- As a member of your School Council, you have an idea that parents would have a physical space designated for meeting other parents, accessing resources, or simply stopping in for a cup of coffee. In looking around the school you notice that there is an empty portable classroom at the edge of the playing field. Unused by students, it has been appropriated as storage by the caretaking staff. Is it possible that this space could be repurposed to nurture your idea?
- You want to encourage your students to work more collaboratively: sharing ideas, developing group mindmaps and project outlines. Your classroom has been equipped with a new interactive whiteboard but there is a limit to the number of students that can gather around it at one time. But one day you discover several older whiteboards—ones that had been removed to make way for the electronic version—stored in the school’s boiler room. Is it possible that these can be transformed into whiteboard worktables for your students to use?
- You are a Principal who has been given the responsibility of building and opening a new school in your District. You have grand dreams for what 21st Century learning spaces and you’re excited about implementing these ideas in the school’s design. Unfortunately, you’re told by the District that you have very little control over the design features for the new school. The architectural plan is pretty well set in stone (!). But you recognize that there is one space on which you might have some influence: The School Library. You decide to use a Human-Centered Design process to discover how that single space might better reflect your vision for 21st Century design.
- You are an administrator in a school that, although built for 700 students, now sits at just over 1000. You have a strong commitment to quality phys-ed programming, but only have one gymnasium. Although you would love to see an additional phys-ed space built, you know that this is just a dream! The atrium space just outside the gym (adjacent, literally) is open and free for most of the day. It is used for choir rehearsals over the lunch hour, but there are no other scheduled uses beyond that. Is it possible that this space could present possibilities for phys-ed programming?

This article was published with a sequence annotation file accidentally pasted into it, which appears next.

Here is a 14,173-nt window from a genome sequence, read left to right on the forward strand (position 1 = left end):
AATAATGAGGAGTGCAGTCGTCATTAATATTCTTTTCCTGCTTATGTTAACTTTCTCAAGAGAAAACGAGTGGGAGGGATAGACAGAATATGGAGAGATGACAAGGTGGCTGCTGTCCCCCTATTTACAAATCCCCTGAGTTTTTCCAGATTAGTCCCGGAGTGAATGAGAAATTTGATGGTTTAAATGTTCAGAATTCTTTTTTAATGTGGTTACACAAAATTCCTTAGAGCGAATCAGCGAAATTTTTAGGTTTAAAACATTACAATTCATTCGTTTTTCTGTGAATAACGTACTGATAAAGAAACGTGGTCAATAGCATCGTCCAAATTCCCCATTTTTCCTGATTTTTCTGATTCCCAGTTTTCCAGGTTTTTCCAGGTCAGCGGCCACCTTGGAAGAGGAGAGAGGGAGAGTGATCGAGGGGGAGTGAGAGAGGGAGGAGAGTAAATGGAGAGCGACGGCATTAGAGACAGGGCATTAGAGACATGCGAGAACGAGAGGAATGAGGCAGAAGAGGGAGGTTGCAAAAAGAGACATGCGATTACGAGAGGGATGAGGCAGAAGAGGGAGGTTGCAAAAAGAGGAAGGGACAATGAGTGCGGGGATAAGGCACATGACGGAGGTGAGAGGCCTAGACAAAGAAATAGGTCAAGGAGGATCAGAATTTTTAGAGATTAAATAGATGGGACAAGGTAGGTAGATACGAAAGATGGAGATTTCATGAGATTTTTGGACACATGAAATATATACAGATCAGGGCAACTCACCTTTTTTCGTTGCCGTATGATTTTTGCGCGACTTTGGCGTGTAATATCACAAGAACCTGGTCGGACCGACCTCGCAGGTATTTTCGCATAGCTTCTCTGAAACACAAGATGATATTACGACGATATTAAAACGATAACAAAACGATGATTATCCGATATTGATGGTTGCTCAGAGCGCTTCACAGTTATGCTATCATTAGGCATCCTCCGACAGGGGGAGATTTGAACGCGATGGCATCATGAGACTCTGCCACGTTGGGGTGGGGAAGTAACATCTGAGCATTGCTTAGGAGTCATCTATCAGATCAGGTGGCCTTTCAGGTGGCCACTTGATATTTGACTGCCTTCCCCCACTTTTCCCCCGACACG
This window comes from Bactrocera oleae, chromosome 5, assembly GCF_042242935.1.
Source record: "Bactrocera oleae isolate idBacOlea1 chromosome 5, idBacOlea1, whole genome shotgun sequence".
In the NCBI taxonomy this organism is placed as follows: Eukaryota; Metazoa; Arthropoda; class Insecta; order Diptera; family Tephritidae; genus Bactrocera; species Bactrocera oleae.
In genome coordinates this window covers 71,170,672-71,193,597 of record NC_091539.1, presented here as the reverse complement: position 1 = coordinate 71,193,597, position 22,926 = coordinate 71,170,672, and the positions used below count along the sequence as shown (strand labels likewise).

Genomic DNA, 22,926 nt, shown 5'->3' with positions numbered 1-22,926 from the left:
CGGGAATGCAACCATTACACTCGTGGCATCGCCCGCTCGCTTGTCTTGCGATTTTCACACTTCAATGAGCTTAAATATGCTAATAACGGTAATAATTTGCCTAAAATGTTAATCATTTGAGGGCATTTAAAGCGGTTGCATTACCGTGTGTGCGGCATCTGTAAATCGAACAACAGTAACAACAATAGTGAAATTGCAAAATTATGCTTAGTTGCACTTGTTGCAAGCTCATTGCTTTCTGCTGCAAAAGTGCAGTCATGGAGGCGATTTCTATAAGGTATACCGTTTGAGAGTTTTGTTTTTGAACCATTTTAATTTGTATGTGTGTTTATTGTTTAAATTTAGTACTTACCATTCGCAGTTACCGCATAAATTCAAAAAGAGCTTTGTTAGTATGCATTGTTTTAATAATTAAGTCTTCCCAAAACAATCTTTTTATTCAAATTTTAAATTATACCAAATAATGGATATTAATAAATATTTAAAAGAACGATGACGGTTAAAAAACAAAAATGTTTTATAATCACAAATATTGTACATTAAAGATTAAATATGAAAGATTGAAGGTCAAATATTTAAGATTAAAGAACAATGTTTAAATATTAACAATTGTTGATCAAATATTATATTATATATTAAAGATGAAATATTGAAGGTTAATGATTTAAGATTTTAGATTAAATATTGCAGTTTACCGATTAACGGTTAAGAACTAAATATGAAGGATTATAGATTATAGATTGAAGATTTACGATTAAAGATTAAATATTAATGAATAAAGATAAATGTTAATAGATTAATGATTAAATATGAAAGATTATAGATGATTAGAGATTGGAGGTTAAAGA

These are some practical ways that I’ve started to look around my own particular context and start to become more open to the idea of the adjacent possible—one of the seven patterns for innovation identified by Steven Johnson in Where Good Ideas Come From.
I’m not suggesting that we wipe the Cinderella story from our larger narrative. It’s important to dream big and be wide open to a sense that anything is possible. But tempering that story with an eye to the idea of the adjacent possible may just allow more of us to work towards the innovations about which we are dreaming in a way that is grounded in our current reality—whatever that happens to be.
What are your dreams for innovation in 2016 and how might the concept of the adjacent possible encourage you to work towards making those dreams come to life?